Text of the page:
Burma Spitfires and Carrier Pigeons

Two World War II mysteries have been revealed in the last two weeks, one involving the burial of as many as 140 World War II Spitfire fighter planes in Burma, and the other involving a message on the leg of a dead carrier pigeon found in a chimney in England that is in a secret code used during that war.

Neither of these events has anything to do with the Hamptons. But my reporter’s instincts have been whetted. I want to know why anyone would bury 140 fighter planes halfway around the world. And I want to know what that message on the carrier pigeon’s leg said.

As for the buried Spitfires, I think I have figured it out. First of all, here are the facts. Apparently, about 10 years ago, it came to the attention of a World War II buff in England that there had been an order given by General Montbatten in the summer of 1945 to wrap up these fighter planes in greased paper, put them in wooden crates measuring 40 feet by 9 feet by 12 feet, and bury them.

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I might note that the Spitfires were in Burma to help England’s successful attempt to wrest control of that country from the Japanese in 1945. But Spitfires had also played a central role earlier in the war. These were the fighters that won “The Battle of Britain,” when they badly defeated German Messerschmitts in the air battle over Britain in 1940, thus keeping control of the skies. They are stunningly beautiful planes, as you can see. And as Winston Churchill said, referring to the young men who flew them as they outfought the Messerschmidts, “Never in the field of human conflict was so much owed by so many to so few.”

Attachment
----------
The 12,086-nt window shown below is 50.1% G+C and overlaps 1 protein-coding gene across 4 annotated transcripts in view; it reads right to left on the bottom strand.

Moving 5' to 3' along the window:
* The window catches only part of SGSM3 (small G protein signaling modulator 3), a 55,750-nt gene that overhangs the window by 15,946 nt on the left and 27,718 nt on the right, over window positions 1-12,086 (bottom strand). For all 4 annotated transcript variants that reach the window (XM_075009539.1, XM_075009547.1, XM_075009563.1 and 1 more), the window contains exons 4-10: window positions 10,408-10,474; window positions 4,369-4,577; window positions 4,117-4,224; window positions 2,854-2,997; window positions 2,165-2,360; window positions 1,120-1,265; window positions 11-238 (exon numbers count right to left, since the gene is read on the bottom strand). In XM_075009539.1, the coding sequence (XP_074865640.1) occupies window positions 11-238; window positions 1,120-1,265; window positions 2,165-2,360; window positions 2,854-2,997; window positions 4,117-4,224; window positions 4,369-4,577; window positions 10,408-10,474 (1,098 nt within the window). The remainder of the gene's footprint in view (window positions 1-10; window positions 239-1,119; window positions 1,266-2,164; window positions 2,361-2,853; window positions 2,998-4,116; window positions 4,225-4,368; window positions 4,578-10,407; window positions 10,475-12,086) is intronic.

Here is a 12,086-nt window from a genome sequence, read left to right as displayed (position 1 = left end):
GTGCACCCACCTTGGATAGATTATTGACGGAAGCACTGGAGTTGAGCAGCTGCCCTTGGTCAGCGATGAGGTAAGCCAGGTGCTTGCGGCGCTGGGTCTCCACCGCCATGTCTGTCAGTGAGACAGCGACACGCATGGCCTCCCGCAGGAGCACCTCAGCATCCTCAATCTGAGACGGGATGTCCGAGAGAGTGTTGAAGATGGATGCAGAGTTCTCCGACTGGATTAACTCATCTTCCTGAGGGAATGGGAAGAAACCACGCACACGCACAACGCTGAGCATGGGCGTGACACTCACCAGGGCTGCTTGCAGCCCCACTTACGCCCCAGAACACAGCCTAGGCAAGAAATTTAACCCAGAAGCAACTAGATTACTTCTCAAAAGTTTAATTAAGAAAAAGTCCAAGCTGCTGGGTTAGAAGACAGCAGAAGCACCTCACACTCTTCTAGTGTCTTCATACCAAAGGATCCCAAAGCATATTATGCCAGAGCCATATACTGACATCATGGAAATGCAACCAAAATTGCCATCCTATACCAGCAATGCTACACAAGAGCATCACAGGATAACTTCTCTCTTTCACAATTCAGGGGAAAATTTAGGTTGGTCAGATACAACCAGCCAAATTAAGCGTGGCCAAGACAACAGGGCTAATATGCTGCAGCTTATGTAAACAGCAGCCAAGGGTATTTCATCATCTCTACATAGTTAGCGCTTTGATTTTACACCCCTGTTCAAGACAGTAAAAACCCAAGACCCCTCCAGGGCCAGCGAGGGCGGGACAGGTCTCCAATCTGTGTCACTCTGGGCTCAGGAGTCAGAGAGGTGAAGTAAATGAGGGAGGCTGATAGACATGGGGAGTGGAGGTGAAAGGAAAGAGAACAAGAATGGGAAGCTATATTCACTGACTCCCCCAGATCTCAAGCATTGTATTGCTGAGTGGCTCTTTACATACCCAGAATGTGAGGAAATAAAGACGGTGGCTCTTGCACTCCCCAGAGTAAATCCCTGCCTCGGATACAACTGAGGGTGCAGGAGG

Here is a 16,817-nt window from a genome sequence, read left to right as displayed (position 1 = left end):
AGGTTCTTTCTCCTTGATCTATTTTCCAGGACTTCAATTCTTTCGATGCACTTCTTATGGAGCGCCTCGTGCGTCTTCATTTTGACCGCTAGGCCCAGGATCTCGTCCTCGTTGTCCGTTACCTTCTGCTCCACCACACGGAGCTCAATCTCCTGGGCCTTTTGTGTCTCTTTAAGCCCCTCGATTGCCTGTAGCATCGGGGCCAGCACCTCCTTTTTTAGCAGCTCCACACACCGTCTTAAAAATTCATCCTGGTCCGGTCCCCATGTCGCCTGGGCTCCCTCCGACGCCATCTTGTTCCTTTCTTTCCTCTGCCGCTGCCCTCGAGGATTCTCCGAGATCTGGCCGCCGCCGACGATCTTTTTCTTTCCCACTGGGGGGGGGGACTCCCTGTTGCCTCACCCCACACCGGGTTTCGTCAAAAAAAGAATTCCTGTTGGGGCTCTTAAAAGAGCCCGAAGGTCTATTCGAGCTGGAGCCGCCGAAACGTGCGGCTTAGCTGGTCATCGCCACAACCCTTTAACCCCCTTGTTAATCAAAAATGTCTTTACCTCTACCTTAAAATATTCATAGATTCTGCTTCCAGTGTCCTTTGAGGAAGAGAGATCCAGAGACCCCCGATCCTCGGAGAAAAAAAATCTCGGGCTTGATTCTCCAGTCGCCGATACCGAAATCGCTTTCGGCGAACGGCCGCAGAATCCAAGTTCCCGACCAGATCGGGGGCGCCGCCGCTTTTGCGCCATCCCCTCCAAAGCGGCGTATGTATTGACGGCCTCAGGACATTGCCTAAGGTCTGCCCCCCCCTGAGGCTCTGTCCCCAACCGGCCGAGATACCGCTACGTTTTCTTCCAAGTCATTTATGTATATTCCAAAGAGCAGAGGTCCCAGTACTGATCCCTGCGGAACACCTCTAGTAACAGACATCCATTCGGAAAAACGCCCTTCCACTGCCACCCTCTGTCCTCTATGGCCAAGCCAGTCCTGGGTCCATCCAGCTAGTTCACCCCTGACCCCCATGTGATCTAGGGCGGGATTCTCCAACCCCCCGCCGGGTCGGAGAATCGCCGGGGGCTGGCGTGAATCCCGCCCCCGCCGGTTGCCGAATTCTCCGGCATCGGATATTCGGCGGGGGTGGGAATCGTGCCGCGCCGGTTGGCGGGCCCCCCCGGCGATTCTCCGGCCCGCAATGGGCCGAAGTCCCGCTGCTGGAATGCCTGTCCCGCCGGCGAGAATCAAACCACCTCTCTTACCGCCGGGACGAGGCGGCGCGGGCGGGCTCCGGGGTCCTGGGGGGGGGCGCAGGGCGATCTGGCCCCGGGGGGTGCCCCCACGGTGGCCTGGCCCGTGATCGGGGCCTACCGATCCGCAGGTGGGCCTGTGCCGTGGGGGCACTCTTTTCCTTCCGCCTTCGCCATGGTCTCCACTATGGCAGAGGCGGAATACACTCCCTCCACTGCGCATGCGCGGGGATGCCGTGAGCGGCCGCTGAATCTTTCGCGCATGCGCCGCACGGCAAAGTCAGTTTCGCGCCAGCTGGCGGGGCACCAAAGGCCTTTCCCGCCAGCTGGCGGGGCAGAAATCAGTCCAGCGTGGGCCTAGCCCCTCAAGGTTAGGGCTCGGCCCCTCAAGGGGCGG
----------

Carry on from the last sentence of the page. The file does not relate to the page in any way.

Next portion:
The man searching for the Spitfires, David J. Cundall, the war buff, spent 10 years and $200,000 going to Burma (now Myanmar) and traveling the country with devices like magnetometers and ground radar to try to locate buried airplanes. He found some of them, approximately 20, last month. And he has made a deal with the government of Myanmar and with the British government to exhume them and give one to a museum in Myanmar and some to the Myanmar government while keeping others for himself. Although 21,000 Spitfires were built, there are fewer than 35 Spitfires still flying in the world. These will be worth a fortune.

So why the heck were these fighter planes buried?

Around early August, 1945 when this order was given, the war was NOT over. More than half a million American troops were amassed in ships in a great arc in the Pacific Ocean off the coast of Japan, waiting for the order to assault that country. They never did do that though. Soon thereafter, the Atomic Bomb was dropped and the Japanese unconditionally surrendered.